Subject Re: [Firebird-Java] DAO / Persistence layer
Author Roman Rokytskyy

We use Hibernate, so here is my experience:

> I think, that using hibernate as a persistence layer has advantages
> for "trivial" tables CRUD operations as used for lookup tables. But as
> soon as you dig into the world of process management with more complex
> objects you are stuck with unsaved transient instances or changes that
> are reverted by hibernate.

What do you mean by "reverted"?

> Do you use hibernate?


> If so do you use hibernate inheritance?

Not much.

> How do you deal with database constraints or exceptions? Do you use
> them?

We rely on Hibernate to convert the SQL code into appropriate runtime

> Do you use a layered architecture like DAOs, services and so on?

DAO - yes, services - yes.

> Do you use more advanced features of firebird like triggers,
> procedures, exceptions, UDFs and so on?

Not really, but because of portability reasons. Triggers are used for
audit trail. Exceptions are too Firebird specific, procedures - rather
no (portability).

> How do you generate your metadata? Using Hibernate?

Modelling in UML (Enterprise Architect) -> generating DDLs -> create
database tables -> reverse engineering database tables into Java classes
and DAOs. Service interfaces are written by hand, service
implementations call DAOs, domain objects (Hibernate POJOs) are exposed
on interface level.

Transaction is automatically started when entering into service method,
automatically committed when exiting from the method or rolled back in
case of runtime exception. Checked exceptions are rarely used, but the
contract is to commit after them. We use dynamic proxies to wrap the
service implementations to handle the transaction boundaries. Services
are always stateless.

> What about domains? Do you use them?

No, portability reasons (also generating from UML makes things simpler).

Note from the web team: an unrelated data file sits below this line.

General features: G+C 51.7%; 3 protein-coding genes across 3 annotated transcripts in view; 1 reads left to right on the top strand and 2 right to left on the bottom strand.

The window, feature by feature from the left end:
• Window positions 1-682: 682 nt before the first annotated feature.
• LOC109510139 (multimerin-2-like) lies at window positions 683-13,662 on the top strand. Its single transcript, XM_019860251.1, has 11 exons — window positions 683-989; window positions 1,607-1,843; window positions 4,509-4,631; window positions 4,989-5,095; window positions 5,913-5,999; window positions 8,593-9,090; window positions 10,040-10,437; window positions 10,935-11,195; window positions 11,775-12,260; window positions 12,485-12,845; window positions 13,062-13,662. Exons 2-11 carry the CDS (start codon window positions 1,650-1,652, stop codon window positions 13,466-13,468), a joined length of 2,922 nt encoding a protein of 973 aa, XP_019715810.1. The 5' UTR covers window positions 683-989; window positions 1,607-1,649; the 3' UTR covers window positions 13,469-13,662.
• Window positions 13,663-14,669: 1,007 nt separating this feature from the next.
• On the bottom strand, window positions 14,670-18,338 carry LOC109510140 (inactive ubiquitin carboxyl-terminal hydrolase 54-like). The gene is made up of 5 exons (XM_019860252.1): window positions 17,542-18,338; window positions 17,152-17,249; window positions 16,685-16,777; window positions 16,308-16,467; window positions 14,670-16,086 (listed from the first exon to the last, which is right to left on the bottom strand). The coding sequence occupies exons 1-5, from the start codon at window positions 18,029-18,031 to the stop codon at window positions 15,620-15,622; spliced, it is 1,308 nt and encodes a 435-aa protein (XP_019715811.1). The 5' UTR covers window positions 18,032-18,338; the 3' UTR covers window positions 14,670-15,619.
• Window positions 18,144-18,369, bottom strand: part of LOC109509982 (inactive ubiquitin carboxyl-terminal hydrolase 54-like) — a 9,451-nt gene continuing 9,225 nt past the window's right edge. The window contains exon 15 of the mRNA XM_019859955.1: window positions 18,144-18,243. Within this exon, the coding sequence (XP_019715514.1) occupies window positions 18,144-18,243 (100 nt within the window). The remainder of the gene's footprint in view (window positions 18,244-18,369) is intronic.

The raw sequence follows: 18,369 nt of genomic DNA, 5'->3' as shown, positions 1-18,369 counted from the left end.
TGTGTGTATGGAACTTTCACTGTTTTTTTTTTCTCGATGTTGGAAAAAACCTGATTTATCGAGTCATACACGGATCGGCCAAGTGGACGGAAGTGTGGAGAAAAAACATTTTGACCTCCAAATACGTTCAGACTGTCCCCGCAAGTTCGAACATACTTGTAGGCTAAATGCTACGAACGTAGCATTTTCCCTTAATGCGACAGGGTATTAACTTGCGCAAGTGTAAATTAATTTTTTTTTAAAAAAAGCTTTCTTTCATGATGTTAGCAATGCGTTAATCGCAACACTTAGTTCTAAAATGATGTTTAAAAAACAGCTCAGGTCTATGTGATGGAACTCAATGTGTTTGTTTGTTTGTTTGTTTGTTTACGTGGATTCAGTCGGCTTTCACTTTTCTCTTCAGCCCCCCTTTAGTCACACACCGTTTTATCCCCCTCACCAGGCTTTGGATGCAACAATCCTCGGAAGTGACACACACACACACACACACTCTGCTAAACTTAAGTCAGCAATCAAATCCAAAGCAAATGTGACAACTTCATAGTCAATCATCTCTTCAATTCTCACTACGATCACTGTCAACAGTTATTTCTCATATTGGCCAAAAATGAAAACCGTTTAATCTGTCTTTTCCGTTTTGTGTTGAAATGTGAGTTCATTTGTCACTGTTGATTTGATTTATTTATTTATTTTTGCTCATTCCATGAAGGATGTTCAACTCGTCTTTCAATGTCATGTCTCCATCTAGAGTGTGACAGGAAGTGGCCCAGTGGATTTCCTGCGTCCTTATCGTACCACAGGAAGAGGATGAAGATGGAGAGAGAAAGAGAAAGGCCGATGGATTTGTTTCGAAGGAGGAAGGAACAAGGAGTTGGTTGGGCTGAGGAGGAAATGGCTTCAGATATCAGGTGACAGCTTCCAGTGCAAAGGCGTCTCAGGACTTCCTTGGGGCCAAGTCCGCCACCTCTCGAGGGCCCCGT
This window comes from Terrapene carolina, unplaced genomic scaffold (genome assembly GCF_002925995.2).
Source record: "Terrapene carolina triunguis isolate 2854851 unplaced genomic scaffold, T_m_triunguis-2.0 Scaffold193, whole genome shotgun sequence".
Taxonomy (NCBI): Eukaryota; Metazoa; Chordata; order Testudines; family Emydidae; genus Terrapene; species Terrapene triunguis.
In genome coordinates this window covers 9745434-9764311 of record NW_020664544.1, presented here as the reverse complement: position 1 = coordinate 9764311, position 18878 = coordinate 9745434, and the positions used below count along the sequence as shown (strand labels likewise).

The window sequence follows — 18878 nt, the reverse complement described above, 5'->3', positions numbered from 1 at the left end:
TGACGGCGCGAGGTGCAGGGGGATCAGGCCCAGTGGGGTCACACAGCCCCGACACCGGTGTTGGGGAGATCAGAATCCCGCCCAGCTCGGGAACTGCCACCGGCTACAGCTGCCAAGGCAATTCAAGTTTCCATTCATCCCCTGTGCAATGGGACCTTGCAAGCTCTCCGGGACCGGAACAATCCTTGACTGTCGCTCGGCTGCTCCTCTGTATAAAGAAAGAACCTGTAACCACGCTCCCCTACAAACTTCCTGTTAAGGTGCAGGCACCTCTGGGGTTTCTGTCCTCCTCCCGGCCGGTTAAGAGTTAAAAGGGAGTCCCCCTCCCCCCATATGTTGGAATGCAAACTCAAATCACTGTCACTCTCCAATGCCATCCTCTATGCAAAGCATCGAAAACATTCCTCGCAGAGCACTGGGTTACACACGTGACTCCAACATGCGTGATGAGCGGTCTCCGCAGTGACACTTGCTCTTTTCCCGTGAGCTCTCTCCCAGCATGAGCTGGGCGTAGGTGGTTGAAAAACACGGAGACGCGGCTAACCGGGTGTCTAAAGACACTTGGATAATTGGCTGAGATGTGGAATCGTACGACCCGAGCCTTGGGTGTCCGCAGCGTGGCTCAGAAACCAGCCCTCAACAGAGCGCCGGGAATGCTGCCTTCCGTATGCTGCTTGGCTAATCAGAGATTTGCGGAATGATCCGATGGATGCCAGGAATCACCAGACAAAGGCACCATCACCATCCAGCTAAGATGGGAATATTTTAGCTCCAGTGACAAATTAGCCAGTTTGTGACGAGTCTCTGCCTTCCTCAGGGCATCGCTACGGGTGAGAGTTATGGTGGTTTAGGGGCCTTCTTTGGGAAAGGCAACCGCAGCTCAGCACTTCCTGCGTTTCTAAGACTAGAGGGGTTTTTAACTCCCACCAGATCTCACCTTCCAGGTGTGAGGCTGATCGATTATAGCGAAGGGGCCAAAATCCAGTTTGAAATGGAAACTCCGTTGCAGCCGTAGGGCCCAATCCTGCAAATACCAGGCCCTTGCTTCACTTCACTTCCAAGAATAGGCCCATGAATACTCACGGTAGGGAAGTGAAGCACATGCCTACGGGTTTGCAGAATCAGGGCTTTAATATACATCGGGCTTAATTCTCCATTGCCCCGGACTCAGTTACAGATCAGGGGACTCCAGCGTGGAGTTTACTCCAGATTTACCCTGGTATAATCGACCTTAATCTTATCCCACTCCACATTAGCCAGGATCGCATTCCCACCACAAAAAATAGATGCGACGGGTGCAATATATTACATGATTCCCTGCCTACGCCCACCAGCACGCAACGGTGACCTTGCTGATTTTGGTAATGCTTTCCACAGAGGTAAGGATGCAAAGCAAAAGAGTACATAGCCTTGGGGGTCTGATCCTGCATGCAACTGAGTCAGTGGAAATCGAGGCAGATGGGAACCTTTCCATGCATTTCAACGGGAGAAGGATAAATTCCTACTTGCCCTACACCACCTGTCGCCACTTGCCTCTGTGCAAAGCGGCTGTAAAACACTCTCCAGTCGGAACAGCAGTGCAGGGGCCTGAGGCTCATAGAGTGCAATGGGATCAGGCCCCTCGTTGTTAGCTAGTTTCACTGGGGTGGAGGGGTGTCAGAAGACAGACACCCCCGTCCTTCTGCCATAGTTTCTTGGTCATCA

> Which charset do you use ( I use utf8)?

ISO Latin 1 or UTF8.

> Which persistence layer do you use (JDBC, spring, Hibernate ...)?


> We use all those features above - and we are stuck with the following
> problems:

> - implementation restriction exceeds messages (when hibernate
> generates SQLs using more than 64K)

There are few others, e.g. using parameters to shortcut the predicate
evaluation: :someParam = 0 or someCol = :someParam. Firebird has
problems with such queries.

> - Plain SQL commands are reverted by Hibernate (e.g. delete from xx
> when using manyToOne relation ships)

Please explain what do you mean here.

> - Inheritance requires Discriminator to determine Type

So what? :) It is just additional "technical" column - use CHAR(1) or

> I use dbworkbench for database administration with "meaningful"
> constraint names and so on - so I disable hibernates auto ddl feature
> (although it could handle naming issues).

All constraints get their names in UML, rest is done automagically.

> It is a lot of work, to keep
> both systems in sync.

Hard issue. Usually we design in UML until things are pretty finished,
then generate Java classes from database schema. Consequent updates are
managed manually. But in general we have about 10 and 20 updates during
5-6 months of development, so it is manageble.

> How do you manage that? Do you let your pojos
> define your database layer?

We keep Java part in mind when designing tables, but database tables are
done first.